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  The Advisor Genius: Calculating the Wood Equation
Before You Begin

The breakthrough calculator is available in two versions:
  • A downloadable Microsoft Windows program developed between 2003 and 2007 by NIOSH. This program is similar to the Advisor Genius, but has been updated and includes corrections for humidity and allows for multiple vapors to be entered.
  • An on-line Advisor Genius developed in 1998, described below.

1. The Advisor Genius will estimate the contaminant breakthrough time for an activated carbon respirator cartridge using physical and environmental parameters specific to the contaminant and the workplace. It only applies to contaminants that are liquids at the workplace temperature.

2. The Advisor Genius already knows the physical parameters for 120 chemical compounds. If your contaminant is not one of these 120, you will be asked for the following:

  • Chemical name
  • Molecular weight
  • Liquid density in units of grams per cubic centimeter at the workplace temperature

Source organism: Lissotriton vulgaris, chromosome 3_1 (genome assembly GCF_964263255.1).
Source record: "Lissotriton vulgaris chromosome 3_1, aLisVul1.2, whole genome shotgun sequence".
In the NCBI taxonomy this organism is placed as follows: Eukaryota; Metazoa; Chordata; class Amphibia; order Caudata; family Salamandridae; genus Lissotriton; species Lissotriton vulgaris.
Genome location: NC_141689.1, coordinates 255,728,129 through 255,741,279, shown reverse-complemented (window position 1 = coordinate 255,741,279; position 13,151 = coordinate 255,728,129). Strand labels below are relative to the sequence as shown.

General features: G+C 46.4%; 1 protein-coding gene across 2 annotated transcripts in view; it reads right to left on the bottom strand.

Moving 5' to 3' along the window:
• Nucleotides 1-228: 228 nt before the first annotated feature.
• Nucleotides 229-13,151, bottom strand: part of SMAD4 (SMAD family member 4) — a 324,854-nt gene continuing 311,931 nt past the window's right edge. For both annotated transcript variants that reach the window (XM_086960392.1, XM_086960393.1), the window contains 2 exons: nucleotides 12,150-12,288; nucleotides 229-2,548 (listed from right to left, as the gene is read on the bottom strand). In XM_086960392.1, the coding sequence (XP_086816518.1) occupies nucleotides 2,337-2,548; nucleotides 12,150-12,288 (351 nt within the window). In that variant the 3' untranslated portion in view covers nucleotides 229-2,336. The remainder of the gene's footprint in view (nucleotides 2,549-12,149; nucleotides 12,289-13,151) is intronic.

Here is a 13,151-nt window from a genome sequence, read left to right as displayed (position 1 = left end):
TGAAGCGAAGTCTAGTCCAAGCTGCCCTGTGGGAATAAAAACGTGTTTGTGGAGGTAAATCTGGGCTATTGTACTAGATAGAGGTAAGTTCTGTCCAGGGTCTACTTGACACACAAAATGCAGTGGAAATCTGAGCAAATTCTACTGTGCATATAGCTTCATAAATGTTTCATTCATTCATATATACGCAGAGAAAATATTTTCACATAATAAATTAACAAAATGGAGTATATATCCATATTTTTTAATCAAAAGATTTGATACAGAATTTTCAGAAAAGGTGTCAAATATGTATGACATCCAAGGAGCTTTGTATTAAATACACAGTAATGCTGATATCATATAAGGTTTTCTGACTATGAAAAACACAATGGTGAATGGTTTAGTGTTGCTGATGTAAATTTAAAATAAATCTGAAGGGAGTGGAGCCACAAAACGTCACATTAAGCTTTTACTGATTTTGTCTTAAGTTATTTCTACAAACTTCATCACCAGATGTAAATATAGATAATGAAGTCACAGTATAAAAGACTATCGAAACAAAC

• Vapor pressure of the contaminant in units of torr at the workplace temperature
  • Molar polarization in units of cubic centimeters per mole
3. The Advisor Genius will ask you for the following information. Be prepared.
  • Number of cartridges used by the respirator
  • Weight of sorbent in each cartridge in grams
  • The carbon micropore volume in cubic centimeters per gram. If you cannot obtain this number from the manufacturer, you can assume a standard value of 0.4.
  • Bulk density of the packed bed in units of grams per cubic centimeter. You can calculate this by disassembling a respirator cartridge and determining the total volume of the bed then dividing this number into the sorbent weight.
  • The maximum temperature expected in the workplace in degrees.
  • The maximum humidity expected in the workplace. The calculator assumes that the maximum humidity will be less than 65%. For higher humidities you must apply a safety factor to the calculated breakthrough time.
  • The maximum concentration of contaminants in the workplace in units of parts per million or milligrams per cubic meter.
  • The workrate (volumetric flow rate) in units of liters per minute (LPM). This reflects the type of work being performed, with office work giving typical workrates of about 20 LPM and heavy work giving workrates in excess of 60 LPM.
Note: The Advisor Genius has been written using Frames and JavaScript. If your software does not support these, the Genius will not operate properly.


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